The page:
- By John HudsonJohn Hudson is a senior reporter at Foreign Policy, where he covers diplomacy and national security issues in Washington. He has reported from several geopolitical hotspots, including Ukraine, Pakistan, Malaysia, China, and Georgia. Prior to joining FP, John covered politics and global affairs for the Atlantic magazine’s news blog, the Atlantic Wire. In 2008, he covered the August war between Russia and Georgia from Tbilisi and the breakaway region of Abkhazia. He has appeared on CNN, MSNBC, BBC, C-SPAN, Fox News radio, Al Jazeera, and other broadcast outlets. He has been with the magazine since 2013.
You can’t blame people from other countries for expecting a wild and turbulent Election Day in the United States following this year’s bitterly contested free-for-all between Republican presidential candidate Donald Trump and Democratic rival Hillary Clinton.
Hundreds of people have been arrested or received police citations at the political rallies and party conventions surrounding two of the most unpopular major-party candidates in recent memory. But to the surprise of some foreign election experts visiting polling stations in the United States, the scene on Tuesday has been pretty tranquil compared to what the bare-knuckle campaign foreshadowed.
“It’s highly organized. It’s been done well,” said Emad Alsaiah, a member of the High National Election Commission of Libya, told Foreign Policy in a school gym used as a polling place in the Adams Morgan neighborhood of Washington, D.C. Some two dozen election experts from Nigeria, Tunisia, Jordan, Indonesia, Australia, Ukraine, and several other countries joined him to see how this year’s election — the subject of frenzied international reporting — would play out at the polls.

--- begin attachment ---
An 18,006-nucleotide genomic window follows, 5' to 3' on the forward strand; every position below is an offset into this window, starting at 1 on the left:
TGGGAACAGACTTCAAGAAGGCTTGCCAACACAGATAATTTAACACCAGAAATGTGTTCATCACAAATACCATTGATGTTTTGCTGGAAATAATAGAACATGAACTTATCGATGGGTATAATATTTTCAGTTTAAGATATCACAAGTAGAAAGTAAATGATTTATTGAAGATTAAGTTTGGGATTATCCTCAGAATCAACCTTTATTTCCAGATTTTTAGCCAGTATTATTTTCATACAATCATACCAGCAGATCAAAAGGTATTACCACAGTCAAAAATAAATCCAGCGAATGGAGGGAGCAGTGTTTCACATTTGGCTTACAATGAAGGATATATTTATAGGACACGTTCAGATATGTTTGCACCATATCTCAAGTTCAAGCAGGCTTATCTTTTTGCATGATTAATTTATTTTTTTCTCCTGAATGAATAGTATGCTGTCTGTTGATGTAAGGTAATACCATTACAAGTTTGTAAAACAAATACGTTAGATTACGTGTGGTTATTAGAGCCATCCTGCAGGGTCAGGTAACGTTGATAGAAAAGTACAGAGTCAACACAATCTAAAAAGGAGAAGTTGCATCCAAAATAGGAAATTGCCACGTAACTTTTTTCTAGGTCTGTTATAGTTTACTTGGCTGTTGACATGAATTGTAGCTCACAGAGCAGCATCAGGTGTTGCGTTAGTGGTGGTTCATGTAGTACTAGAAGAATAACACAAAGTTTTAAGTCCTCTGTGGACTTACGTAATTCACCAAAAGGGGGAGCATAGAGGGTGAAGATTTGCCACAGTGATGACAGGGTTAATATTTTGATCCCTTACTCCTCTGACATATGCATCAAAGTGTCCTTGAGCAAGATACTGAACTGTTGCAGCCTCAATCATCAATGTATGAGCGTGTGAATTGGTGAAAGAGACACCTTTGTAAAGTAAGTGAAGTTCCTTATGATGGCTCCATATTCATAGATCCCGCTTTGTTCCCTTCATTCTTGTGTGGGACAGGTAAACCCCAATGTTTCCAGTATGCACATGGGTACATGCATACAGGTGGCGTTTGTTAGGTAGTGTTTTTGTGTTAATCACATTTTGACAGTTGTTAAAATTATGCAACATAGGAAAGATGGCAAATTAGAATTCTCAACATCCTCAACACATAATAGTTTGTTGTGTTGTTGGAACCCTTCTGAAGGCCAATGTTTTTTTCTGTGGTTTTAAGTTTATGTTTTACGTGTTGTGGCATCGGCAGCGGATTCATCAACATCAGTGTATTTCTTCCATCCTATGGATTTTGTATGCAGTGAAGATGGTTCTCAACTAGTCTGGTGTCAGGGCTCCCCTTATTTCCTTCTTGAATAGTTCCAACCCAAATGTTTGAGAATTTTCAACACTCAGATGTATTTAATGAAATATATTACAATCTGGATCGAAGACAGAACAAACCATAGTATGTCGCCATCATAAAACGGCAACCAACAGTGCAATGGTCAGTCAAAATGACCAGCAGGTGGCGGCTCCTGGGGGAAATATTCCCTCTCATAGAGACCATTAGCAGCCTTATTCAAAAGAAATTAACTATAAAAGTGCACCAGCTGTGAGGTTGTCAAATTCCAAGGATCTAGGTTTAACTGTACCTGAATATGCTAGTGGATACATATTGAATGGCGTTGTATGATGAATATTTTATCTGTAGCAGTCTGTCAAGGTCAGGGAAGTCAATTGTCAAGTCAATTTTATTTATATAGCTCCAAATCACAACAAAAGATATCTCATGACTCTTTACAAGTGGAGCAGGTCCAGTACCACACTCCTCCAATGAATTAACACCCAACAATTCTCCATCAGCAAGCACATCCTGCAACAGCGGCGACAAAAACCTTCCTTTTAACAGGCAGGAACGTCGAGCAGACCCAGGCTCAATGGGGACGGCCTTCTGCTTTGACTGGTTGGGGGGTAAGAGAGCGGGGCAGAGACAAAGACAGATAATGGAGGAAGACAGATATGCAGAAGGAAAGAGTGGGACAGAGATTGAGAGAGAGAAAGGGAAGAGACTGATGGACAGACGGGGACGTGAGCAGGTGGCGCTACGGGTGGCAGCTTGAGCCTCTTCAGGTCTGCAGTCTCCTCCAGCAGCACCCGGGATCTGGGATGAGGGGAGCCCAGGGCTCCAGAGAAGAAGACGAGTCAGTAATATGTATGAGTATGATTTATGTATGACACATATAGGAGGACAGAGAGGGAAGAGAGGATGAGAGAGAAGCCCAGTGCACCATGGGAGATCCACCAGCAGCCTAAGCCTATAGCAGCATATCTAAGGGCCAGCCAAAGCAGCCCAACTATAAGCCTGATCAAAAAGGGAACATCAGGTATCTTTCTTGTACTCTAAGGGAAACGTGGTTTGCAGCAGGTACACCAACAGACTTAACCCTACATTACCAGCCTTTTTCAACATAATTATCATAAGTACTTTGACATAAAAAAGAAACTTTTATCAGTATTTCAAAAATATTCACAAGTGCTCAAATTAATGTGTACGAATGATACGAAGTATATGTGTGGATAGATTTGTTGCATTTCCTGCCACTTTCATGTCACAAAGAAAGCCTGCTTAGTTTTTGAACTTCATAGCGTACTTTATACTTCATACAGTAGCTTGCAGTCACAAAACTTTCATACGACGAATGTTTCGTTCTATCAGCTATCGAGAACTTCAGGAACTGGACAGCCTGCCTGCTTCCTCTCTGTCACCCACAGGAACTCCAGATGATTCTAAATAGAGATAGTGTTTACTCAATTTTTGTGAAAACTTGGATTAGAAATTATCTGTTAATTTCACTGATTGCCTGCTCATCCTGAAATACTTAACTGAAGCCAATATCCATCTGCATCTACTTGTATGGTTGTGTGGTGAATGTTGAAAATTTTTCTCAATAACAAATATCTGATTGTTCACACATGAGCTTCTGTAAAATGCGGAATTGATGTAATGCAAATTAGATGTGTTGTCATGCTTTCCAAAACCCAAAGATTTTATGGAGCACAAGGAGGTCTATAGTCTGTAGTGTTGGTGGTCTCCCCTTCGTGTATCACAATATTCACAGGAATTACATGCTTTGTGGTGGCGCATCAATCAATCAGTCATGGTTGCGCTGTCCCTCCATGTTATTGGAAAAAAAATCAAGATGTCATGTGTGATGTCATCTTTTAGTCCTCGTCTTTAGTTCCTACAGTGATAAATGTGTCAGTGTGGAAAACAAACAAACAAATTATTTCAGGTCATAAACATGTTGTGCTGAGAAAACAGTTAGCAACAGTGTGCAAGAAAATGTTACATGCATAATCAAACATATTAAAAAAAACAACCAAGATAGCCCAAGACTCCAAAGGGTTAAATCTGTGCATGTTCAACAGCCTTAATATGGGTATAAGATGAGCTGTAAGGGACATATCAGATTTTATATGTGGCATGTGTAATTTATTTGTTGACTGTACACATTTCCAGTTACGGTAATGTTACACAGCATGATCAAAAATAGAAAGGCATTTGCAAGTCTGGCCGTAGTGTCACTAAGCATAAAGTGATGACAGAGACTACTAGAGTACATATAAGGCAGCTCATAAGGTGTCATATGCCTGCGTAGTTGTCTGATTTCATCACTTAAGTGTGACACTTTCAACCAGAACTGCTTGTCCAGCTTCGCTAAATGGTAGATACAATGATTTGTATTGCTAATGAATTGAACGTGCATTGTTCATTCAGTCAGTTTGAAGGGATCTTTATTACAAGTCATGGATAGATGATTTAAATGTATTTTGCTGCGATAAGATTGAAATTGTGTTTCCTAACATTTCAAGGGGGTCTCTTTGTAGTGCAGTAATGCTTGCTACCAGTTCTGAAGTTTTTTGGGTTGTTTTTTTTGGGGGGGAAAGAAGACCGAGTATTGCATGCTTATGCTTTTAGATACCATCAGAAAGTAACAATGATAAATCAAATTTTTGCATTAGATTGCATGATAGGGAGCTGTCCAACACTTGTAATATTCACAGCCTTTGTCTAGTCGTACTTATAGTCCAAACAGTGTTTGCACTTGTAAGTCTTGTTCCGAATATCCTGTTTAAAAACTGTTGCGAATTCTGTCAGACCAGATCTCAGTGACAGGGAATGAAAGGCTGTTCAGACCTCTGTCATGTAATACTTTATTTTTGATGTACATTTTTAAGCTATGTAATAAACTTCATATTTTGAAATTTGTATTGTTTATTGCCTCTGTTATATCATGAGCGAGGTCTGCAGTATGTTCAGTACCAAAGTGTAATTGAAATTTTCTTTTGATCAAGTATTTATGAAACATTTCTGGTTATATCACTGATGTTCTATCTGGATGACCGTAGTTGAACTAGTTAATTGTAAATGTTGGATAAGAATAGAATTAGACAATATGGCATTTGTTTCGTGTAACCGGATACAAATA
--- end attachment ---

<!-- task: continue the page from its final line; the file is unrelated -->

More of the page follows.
Alsaiah visited three polling stations in the Washington area on Tuesday as a part of an international delegation sponsored by International Foundation for Electoral Systems, a non-profit that supports elections in developing countries.
Alsaiah, whose home country is plagued by militia violence and in some places has descended into all-out anarchy, noted that the bitter acrimony between Trump and Clinton made for a “very unique” election campaign. “But in terms of the management of the electoral process, nothing has changed,” he said.
A former United Nations official from Britain who joined the IFES delegation echoed that notion.
“Many of us arrived feeling a bit cynical about this American election for obvious reasons,” said Mark Malloch-Brown. “We thought we were coming to a kind of blood sport more than an election. What is very impressive is this civic infrastructure of federal officials who care deeply about making the election work, and all these volunteers.”
“For all the screaming and hollering in the actual political discourse, people actually have a pretty good handle on this,” he added.
Not everything went to plan in their visits to polling stations in D.C. and Maryland. Alsaiah noted that long lines at a polling station in Maryland caused lengthy wait times, up to an hour in one case. “There were complaints,” he said.
Almost every foreign national interviewed by FP noted their surprise that U.S. elections aren’t fully automated, and that local and state officials largely run the show.
“I thought in America the entire process would be electronic,” said Mahmood Yakubu, chairman of the Independence National Electoral Commission of Nigeria. “But in some places it’s not electronic, and other places, it’s half electronic.”
Malloch-Brown echoed that thought. “These are quite primitive systems compared to what’s out there,” he said. “But it kind of works.”
Photo credit: John Hudson